The gaping chasm in the national consciousness created by the death of the Queen Mother was briefly forgotten in September, when Britain's red-top editors awarded "national treasure" status to Top Gear presenter Richard Hammond, after his near-fatal 288mph crash.
So it is no surprise that the battle for his autobiography is already getting dirty.
The publisher Weidenfeld & Nicolson claims it has a deal with "Hamster".
"We are delighted," says a spokeswoman, "to announce that we have acquired world rights to the story of the enormously popular TV presenter's life." She quotes Hammond in her press release.
Hammond's agent furiously denies that bidding has begun - let alone that Weidenfeld & Nicolson has won the race.
Referring to the publishers as "shits", he tells Pandora: "They may well think they are the publishers, but they are so off the mark. They are winging it, announcing they've won the rights to scare off opposition.
"They haven't even had the chance to bid yet - Richard needs time to recover. At this rate they [Weidenfeld & Nicolson] will get a book on tyres instead."
What's more, the publisher claims that BBC producers have finally decided, after allowing medics to assess long-term damage, to screen the spectacular smash - which Hammond says was caused by a "simple, could-have-happened-to-anyone puncture". (Anyone tied to a jet engine with the oomph of 11 F1 cars.)
The BBC says a decision will be taken in the new year.
Dancy dumps LA for Broadway
Hugh Dancy says he is "thick", "lazy" and owns "sticky out ears". We'll see what the Americans have to say about that.
The actor and former Burberry model is taking a break from Hollywood for Broadway, to star in Journey's End - about British infantrymen in a First World War trench.
It is a sweet success for British director David Grindley: the play has been a surprise hit in the West End, and now the producers behind the Broadway staging of Spamalot and The History Boys, Bob Boyett and Bill Haber, are stumping up $2m for a New York run.
Grindley auditioned Dancy, then bought him a pint in the Northumberland Arms on Goodge Street, where he twisted the actor's arm into playing hard-drinking young Cpt Dennis Stanhope.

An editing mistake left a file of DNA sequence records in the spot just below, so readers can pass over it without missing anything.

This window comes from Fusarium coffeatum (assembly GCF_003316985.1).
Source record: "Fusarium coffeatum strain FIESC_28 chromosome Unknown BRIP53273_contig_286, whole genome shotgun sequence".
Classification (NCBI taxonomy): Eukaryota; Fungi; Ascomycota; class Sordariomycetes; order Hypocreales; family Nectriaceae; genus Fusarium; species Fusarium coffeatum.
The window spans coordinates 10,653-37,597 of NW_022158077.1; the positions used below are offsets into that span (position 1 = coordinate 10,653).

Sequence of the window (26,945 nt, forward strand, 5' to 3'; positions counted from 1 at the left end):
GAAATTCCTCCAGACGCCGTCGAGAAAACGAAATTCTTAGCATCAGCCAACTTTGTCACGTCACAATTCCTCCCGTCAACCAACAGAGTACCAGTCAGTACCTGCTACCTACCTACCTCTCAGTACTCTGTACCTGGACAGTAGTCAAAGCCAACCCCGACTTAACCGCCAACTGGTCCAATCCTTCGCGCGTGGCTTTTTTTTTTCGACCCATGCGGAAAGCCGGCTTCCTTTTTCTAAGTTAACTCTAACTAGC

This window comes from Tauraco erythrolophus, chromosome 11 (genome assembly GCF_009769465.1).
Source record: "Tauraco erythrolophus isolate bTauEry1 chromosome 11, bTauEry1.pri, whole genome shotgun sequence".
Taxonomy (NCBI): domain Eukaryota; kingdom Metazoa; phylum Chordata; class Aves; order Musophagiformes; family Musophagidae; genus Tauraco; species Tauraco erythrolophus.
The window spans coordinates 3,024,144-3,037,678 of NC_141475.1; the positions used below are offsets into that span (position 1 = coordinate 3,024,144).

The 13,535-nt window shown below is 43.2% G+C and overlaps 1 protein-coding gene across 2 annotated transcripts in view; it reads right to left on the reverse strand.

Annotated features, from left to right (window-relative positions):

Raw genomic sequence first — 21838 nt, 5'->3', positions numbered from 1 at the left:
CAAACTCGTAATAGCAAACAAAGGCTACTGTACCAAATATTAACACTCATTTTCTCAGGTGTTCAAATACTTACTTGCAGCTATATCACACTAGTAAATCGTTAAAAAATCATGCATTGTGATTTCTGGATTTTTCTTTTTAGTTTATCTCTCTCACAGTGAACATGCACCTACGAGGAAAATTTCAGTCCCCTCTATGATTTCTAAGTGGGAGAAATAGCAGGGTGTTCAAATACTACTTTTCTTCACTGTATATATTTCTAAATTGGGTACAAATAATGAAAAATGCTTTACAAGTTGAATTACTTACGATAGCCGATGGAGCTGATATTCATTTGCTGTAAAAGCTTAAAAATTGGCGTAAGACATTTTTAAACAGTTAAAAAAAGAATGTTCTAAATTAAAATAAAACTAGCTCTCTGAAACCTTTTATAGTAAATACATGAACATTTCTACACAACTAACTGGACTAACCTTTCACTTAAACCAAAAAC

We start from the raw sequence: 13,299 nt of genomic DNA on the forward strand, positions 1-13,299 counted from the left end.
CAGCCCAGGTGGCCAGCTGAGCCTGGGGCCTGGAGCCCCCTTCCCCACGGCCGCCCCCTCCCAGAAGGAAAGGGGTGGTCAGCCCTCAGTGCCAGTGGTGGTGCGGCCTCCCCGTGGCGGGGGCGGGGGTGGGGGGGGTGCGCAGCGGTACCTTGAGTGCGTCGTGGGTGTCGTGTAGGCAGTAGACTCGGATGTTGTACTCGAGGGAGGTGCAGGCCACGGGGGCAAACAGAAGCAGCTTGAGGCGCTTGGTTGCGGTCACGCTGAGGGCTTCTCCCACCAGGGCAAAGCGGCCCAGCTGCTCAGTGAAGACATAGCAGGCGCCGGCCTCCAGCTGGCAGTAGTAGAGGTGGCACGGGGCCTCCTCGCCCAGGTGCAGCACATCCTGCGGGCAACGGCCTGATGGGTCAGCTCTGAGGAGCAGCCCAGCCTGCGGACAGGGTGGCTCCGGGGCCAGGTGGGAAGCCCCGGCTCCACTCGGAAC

Sir Laurence Olivier was the first to take the role - albeit for two performances. Dancy is down for four months.
Dust, death and a dark Cage
Nicolas Cage impresses in Oliver Stone's surprisingly sober new film, World Trade Centre. Playing a cop buried under steel and concrete, in the dark, covered with ash, for days at a time, is not the easiest acting assignment.
Says Stone before a screening in Leicester Square: "Nic went into a black box before filming to get his eyes used to darkness. It was tough for him to come to work each day to play someone on the verge of death. So I read him the Tibetan Book of the Dead." (The spiritual guide for those near the end.)
"People say this is not an Oliver Stone film. But if it was full of politics and conspiracy [e.g. JFK, Nixon], they would think, 'Here he goes again'."
The director adds: "If the movie had been blacker, people would have fallen asleep in the cinemas."
At last! The supposedly "spectacularly endowed" John Major has a rival swordsman in the Palace of Westminster. The former PM shed his caricature of a grey Superman in 2002, when Edwina Currie revealed they had enjoyed a four-year affair.
John Prescott's dalliance with diary secretary Tracey Temple has since briefly amused gossip lovers - particularly when Tories ribbed him with cries of "Waiter! Bring me a cocktail sausage". (Not a reference to Prezza's days as a ship steward.)
Now we learn the secret of Lib Dem Lembit Opik's success. An MP has told the Conservative blogger Iain Dale that "Tripod" Opik is "at the opposite end of the scale" to the Deputy Prime Minister.
Press red for redundancy
Anger at Rupert Murdoch's Sky over recent redundancies, some of which staff say occurred in a decidedly sinister fashion.
The chosen ones are said to have attempted to log on to their computers, only to receive an onscreen message informing them to report to a nearby office, where they were greeted by Human Resources and a lawyer who informed them of their imminent departure.
One employee recalls the "friendly" phone call Sky News reporters and producers received in the summer from their boss, asking them to meet him the next day for "a chat" (aka the chop). "But this is an even worse way to get rid of people," he says.
And makes switching on one's monitor an unnerving experience, no doubt.